EU anti-fraud system is ineffective, auditors say
Fraudulent use of EU funds amounted to €391 million in 2017
The European Union is failing to stem misuse of EU funds worth hundreds of millions of euros each year, and manages to recoup only about 15 per cent of this sum, auditors said on Thursday.
Fraudulent use of EU funds amounted to €391 million in 2017, fairly typical of the last four years.
But the judicial findings of the EU anti-fraud investigative office, Olaf, only led to actual indictments in EU member states in 45 per cent of cases, the Court of EU auditors said in a report.
Between 2012 and 2016, only about 15 per cent of the total volume of uncovered fraud was actually recovered.
Although the uncovered scams are small compared to the annual EU budget of around €140 billion, the auditors said fraud was probably substantially under-reported as the mechanism for sharing information with EU states was so clumsy.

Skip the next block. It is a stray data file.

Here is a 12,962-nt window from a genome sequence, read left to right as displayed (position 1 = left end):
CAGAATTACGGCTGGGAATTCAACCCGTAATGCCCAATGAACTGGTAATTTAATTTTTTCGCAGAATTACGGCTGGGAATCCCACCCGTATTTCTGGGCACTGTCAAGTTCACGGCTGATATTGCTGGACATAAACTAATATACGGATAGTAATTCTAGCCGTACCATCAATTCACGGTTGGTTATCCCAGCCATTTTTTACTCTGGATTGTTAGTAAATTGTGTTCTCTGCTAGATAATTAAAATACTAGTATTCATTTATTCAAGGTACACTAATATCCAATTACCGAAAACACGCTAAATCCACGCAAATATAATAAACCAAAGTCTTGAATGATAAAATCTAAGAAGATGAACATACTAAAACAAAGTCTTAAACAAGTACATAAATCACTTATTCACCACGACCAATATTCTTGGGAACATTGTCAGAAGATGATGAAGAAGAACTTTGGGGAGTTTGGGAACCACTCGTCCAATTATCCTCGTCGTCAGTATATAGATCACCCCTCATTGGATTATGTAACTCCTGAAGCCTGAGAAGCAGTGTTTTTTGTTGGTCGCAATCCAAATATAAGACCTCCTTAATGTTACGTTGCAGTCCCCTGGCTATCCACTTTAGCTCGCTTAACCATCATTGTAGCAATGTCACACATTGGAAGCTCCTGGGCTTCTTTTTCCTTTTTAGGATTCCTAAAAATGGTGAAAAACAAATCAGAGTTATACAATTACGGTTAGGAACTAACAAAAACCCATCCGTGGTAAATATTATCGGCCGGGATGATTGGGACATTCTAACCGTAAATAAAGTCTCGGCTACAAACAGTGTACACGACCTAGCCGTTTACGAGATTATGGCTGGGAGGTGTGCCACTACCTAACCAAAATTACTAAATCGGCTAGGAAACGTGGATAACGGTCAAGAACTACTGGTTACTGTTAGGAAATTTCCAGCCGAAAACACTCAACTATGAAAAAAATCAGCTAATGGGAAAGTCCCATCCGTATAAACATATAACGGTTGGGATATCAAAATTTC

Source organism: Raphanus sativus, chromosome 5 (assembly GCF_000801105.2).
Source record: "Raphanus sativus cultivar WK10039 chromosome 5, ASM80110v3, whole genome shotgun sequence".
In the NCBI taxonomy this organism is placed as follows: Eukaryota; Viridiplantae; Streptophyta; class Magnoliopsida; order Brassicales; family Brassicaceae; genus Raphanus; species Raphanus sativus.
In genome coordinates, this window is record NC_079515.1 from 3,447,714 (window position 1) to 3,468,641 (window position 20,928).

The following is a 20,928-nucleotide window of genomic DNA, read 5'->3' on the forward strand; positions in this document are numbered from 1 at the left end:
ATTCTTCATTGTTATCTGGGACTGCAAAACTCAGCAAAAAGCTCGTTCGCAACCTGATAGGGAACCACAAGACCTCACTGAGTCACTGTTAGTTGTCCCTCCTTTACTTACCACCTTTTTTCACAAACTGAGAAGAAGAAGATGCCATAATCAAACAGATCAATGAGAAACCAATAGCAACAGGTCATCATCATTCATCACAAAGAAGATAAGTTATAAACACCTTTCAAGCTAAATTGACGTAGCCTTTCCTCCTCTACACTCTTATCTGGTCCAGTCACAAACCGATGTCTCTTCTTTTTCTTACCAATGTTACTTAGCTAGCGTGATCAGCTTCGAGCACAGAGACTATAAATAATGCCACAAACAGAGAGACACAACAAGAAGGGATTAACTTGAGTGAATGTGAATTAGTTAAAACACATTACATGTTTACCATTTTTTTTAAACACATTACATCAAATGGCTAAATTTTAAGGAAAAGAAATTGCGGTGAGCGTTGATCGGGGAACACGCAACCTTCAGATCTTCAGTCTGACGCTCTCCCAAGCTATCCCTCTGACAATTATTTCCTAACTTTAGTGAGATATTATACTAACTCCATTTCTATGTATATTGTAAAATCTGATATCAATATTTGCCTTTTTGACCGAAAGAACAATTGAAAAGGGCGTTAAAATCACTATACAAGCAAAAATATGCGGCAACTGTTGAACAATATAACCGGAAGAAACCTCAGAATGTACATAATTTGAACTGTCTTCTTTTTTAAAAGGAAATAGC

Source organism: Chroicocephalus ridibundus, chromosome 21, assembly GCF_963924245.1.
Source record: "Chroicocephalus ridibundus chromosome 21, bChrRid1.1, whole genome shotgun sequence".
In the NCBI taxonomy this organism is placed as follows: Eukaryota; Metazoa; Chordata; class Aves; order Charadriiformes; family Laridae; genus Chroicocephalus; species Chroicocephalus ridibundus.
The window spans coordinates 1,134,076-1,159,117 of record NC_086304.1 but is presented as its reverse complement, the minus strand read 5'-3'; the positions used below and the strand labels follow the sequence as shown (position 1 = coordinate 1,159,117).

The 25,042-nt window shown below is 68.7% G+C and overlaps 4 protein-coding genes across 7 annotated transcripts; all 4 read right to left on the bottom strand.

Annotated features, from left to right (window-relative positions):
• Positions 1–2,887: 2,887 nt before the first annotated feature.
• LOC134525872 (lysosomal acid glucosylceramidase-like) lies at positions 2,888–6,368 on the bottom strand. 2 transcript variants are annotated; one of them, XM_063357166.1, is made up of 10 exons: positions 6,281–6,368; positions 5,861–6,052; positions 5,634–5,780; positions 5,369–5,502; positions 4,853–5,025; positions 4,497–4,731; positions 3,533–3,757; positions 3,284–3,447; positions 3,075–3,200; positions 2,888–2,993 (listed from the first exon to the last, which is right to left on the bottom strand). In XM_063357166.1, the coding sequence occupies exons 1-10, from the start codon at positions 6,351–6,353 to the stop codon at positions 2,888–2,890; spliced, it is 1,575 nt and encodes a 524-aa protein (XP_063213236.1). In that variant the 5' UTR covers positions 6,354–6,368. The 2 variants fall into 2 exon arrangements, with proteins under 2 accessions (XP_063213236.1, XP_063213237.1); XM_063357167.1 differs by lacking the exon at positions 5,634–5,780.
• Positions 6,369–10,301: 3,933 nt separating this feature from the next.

EU funds mostly go to farmers and projects in poorer regions of the 28-country bloc.
In some cases, Olaf found EU funds were being misused by national politicians or their families or associates - a problem when it is national authorities who are responsible for prosecuting fraud.
The auditors urged the Commission to give Olaf more powers.
The Commission said it was committed to fighting fraud more effectively and acknowledged the “long-standing challenge” of following-up Olaf’s findings at national level.
The auditors welcomed a decision to establish a European Prosecutor’s Office to conduct investigations on EU spending from 2021, but said a lack of staff and funding meant it might have to rely excessively on national authorities.